The OnePlus Nord 2 has a lot to live up to. Last year’s debut Nord was my favourite mid-range phone of 2020, a near-flawless blend of design and performance that genuinely made it difficult to justify spending more – even on OnePlus’s own flagships.
With a more competitive mid-range market this year – driven by mounting pressure from Xiaomi and Realme – OnePlus would have to pull out all the stops to impress as much this time around.
The Nord 2 doesn’t quite pull it off, which is only to say: the Nord 2 is good, and maybe even great, but not quite the all-singing, all-dancing spectacular it felt like the first time round.
Design & build
Gorilla Glass 5 body
OnePlus 9-style design
While the first OnePlus Nord took some inspiration from the flagship that preceded it, the Nord 2 more directly apes the entire design of the OnePlus 9.
That’s most obvious in the phone’s camera module, which moves the flash and drops the Hasselblad logo, but otherwise appears identical to the camera setup on that premium phone.
You’d think that as a cheaper device the Nord 2 might thus look like a bad knock-off of its big brother, but in fact this phone arguably has the edge.
For one thing, it’s slimmer. At 8.3mm it’s not quite thin, but at least it doesn’t feel quite so thick. I’d also take the Blue Haze finish here over most of the 9’s colour options, though the Gray Sierra alternative is admittedly pretty drab. If you’re in India you’ll also have the option of a vegan leather green model that sadly won’t make it to the rest of the world.
Even build quality is the same, with Gorilla Glass 5 on both the display and the phone’s rear, and a plastic frame to hold it all together. Fittingly for the price there’s no water-resistance IP rating on the Nord 2 though, so you’ll have to be a little more careful in the bath.
More unusually, OnePlus has managed to fit stereo speakers into the new Nord – a distinct rarity at this price point. I still feel that smartphone sound quality only really matters to a minority – how often are you blasting music through your phone speakers? – but at least for those who care, this should impress.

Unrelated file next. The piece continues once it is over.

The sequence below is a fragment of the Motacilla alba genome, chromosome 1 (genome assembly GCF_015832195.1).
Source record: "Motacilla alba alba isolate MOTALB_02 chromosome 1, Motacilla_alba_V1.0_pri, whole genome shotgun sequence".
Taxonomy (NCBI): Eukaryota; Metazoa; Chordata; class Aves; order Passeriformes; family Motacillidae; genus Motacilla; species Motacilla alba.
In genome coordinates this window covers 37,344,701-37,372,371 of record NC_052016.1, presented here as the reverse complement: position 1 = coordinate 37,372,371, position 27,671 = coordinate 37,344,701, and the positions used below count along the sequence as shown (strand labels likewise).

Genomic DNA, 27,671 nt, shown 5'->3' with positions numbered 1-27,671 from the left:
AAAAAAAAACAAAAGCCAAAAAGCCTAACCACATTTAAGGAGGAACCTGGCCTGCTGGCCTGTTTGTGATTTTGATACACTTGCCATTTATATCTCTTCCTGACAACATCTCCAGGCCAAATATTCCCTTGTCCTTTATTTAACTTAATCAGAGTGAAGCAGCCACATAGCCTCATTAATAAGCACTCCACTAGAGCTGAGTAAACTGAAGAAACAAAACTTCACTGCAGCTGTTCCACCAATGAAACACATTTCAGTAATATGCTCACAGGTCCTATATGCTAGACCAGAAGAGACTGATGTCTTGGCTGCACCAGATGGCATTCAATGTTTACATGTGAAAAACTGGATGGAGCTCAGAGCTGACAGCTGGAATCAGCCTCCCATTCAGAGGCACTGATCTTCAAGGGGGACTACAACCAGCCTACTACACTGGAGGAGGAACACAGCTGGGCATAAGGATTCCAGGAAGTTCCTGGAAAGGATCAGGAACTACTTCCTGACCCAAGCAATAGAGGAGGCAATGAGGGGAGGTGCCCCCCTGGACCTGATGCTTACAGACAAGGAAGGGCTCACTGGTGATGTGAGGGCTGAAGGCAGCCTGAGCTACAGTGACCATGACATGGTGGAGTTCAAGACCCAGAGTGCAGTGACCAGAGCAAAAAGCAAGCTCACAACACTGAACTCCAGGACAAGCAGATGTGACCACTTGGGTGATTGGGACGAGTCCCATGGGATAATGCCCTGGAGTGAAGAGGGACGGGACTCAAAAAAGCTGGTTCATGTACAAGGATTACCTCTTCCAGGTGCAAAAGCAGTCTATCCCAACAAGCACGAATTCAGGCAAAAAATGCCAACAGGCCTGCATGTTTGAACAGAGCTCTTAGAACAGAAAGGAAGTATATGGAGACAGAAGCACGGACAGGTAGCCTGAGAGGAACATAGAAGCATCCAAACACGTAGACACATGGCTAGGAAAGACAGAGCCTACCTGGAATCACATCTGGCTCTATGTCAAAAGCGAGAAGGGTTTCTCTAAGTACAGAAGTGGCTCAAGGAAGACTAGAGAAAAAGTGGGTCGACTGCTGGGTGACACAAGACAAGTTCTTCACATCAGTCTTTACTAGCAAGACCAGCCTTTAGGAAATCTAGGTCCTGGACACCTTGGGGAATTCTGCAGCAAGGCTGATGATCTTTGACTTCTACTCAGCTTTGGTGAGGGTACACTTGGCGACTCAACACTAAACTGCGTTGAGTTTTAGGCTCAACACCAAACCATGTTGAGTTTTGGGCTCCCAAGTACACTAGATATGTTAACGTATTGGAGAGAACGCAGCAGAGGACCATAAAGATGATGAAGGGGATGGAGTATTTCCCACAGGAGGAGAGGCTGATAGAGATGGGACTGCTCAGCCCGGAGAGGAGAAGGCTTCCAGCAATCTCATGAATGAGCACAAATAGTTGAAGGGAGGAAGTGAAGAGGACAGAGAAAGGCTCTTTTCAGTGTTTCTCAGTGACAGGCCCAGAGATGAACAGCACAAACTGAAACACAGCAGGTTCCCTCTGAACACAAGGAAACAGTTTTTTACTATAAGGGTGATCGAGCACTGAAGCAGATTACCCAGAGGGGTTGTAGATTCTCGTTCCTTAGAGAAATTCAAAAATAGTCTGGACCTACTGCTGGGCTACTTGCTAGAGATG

The Nord 2 isn’t quite the best looking mid-range phone around – the Xiaomi Mi 11 Lite 5G is slimmer, while the yellow leather Realme GT is certainly more striking – but it’s an understated option that looks good, and packs niceties like a Gorilla Glass back and stereo speakers.
Flat 6.43in display
90Hz refresh rate
The display was one of the strongest elements of the first Nord, so it’s perhaps understandable that OnePlus has chosen to leave it almost untouched second time around.
This is also a fast-moving part of the phone industry right now though, which has the knock-on effect that the screen here doesn’t feel quite as competitive 12 months on.
What you’re getting is a flat AMOLED panel that’s 6.43in across the diagonal. It’s a decent size – large enough to feel spacious while small enough to keep the phone itself fairly compact – and it’s bright, with decent colour reproduction and good visibility in most conditions.
The 90Hz refresh rate helps make the phone feel smooth and responsive, and has some frame rate advantages for gaming too. With 120Hz displays now available at this price point and lower, it’s a slight shame not to see that faster standard supported here – but in reality the jump to 120Hz is much less noticeable, so it’s an understandable compromise.
There’s a punch-hole selfie camera interrupting the top-left corner of the display, but not the dual cameras from the first-gen phone. You may miss the extra lens, but it does at least return a little extra screen real estate and make the notch a bit less obnoxious.
Specs & performance
Custom MediaTek Dimensity 1200-AI chipset
Up to 12GB RAM and 256GB storage
Perhaps the most striking thing about the Nord 2 – for phone nerds like me, at least – is that it’s the company’s first phone not to use a Qualcomm Snapdragon chipset.
Instead, the company has worked with Qualcomm rival MediaTek on a custom version of its Dimensity 1200 chip with a few enhanced AI features. These are mostly fairly unexciting in and of themselves – scene recognition for the camera, and some resolution and colour enhancements for video – but the real draw here is that the Dimensity 1200 is technically a flagship chipset, despite the Nord 2’s mid-range price.